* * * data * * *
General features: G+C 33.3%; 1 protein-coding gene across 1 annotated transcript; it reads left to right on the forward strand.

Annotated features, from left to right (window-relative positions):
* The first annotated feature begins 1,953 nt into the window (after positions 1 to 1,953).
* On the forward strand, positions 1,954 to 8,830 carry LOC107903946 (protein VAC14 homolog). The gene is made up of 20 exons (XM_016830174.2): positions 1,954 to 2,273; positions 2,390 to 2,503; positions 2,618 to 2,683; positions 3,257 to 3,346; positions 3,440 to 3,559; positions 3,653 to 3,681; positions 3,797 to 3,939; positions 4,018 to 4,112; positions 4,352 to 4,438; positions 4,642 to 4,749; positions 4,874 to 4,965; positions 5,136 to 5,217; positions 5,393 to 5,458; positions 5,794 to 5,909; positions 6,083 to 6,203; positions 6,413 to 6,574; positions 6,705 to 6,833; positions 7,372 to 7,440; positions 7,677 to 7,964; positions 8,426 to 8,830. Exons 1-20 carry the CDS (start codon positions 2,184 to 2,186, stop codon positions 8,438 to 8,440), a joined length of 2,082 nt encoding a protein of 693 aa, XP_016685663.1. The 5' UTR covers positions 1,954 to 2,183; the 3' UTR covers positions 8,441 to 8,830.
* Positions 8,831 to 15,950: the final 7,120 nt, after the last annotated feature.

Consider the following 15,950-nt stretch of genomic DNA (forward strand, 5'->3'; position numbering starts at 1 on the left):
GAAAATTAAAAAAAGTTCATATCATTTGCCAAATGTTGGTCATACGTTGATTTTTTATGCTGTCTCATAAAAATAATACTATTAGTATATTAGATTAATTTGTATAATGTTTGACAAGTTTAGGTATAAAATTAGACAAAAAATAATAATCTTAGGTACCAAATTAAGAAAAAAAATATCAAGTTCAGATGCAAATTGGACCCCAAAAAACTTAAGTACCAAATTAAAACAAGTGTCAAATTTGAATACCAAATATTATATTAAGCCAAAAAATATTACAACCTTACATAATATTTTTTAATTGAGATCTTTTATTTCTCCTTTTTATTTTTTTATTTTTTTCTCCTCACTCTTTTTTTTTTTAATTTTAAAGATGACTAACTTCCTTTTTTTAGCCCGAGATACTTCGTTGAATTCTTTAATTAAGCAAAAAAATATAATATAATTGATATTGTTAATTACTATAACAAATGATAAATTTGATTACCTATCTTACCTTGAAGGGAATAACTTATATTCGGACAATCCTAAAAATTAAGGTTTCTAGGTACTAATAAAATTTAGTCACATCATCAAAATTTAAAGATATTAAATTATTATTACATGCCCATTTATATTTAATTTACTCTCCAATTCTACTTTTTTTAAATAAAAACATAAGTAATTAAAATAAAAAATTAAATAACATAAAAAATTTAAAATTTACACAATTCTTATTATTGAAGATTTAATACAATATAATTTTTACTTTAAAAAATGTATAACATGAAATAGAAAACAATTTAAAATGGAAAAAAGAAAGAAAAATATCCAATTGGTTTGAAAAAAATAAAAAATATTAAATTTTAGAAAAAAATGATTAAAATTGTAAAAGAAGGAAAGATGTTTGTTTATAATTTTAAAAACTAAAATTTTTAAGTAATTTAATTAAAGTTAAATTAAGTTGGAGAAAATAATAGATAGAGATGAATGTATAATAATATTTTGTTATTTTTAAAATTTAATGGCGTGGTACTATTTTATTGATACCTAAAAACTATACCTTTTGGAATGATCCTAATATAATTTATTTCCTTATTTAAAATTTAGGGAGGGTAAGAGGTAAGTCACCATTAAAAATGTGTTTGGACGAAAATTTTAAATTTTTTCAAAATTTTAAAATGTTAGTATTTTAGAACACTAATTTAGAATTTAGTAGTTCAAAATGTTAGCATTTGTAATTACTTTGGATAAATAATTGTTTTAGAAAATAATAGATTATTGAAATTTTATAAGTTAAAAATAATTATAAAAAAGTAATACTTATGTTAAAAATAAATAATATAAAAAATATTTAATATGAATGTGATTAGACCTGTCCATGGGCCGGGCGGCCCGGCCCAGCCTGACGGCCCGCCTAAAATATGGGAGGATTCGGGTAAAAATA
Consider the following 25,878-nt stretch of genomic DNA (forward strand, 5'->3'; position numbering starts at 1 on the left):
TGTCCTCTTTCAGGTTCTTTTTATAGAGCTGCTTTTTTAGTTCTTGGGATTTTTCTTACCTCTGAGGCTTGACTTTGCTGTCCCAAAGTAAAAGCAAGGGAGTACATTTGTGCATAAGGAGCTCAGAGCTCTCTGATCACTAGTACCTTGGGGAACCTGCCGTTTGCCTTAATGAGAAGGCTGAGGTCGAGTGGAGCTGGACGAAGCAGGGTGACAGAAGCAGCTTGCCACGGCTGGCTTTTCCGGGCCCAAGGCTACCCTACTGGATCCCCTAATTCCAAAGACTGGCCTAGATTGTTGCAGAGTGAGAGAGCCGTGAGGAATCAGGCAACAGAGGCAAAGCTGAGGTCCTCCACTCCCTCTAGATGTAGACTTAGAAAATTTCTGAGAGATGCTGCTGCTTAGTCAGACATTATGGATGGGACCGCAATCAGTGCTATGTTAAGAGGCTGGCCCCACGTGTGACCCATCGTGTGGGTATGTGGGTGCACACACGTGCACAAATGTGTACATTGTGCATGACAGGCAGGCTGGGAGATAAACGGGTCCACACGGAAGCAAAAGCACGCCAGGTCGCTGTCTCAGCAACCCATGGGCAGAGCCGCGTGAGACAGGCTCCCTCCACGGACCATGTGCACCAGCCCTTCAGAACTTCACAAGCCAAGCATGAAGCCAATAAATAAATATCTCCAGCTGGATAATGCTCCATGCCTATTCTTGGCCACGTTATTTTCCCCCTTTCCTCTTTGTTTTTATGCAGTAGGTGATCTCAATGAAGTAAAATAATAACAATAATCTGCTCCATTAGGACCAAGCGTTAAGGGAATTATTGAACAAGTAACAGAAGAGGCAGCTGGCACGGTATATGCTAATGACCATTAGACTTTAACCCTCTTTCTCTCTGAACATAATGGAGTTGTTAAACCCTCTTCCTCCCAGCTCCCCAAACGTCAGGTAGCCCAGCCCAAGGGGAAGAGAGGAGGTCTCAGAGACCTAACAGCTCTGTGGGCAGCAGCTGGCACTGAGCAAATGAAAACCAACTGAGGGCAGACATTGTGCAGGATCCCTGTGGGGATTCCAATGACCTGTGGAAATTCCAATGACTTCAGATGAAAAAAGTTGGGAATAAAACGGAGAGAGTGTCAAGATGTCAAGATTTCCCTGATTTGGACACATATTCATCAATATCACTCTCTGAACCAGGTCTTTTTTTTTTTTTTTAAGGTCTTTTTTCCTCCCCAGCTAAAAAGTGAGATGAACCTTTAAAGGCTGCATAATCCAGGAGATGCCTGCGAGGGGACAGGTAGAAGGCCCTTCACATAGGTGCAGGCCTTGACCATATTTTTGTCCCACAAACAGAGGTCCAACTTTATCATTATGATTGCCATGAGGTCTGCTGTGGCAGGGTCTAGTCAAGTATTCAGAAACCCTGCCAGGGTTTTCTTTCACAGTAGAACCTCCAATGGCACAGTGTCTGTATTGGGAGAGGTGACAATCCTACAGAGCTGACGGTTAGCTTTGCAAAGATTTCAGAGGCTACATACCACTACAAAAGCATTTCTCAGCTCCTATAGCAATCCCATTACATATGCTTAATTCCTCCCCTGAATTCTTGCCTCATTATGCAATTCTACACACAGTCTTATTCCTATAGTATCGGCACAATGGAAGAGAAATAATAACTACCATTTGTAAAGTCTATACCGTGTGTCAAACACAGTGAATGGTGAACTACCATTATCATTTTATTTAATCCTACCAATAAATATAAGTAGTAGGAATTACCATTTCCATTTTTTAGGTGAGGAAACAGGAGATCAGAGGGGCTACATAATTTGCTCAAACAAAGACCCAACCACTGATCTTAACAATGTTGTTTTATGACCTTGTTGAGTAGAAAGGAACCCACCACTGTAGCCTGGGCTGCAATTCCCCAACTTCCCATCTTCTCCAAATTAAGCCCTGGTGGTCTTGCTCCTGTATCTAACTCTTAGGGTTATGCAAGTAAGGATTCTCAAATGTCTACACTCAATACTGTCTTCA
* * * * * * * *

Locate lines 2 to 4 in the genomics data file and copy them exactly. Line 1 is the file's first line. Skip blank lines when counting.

Annotated features, from left to right (window-relative positions):
* The first annotated feature begins 1,953 nt into the window (after positions 1 to 1,953).
* On the forward strand, positions 1,954 to 8,830 carry LOC107903946 (protein VAC14 homolog). The gene is made up of 20 exons (XM_016830174.2): positions 1,954 to 2,273; positions 2,390 to 2,503; positions 2,618 to 2,683; positions 3,257 to 3,346; positions 3,440 to 3,559; positions 3,653 to 3,681; positions 3,797 to 3,939; positions 4,018 to 4,112; positions 4,352 to 4,438; positions 4,642 to 4,749; positions 4,874 to 4,965; positions 5,136 to 5,217; positions 5,393 to 5,458; positions 5,794 to 5,909; positions 6,083 to 6,203; positions 6,413 to 6,574; positions 6,705 to 6,833; positions 7,372 to 7,440; positions 7,677 to 7,964; positions 8,426 to 8,830. Exons 1-20 carry the CDS (start codon positions 2,184 to 2,186, stop codon positions 8,438 to 8,440), a joined length of 2,082 nt encoding a protein of 693 aa, XP_016685663.1. The 5' UTR covers positions 1,954 to 2,183; the 3' UTR covers positions 8,441 to 8,830.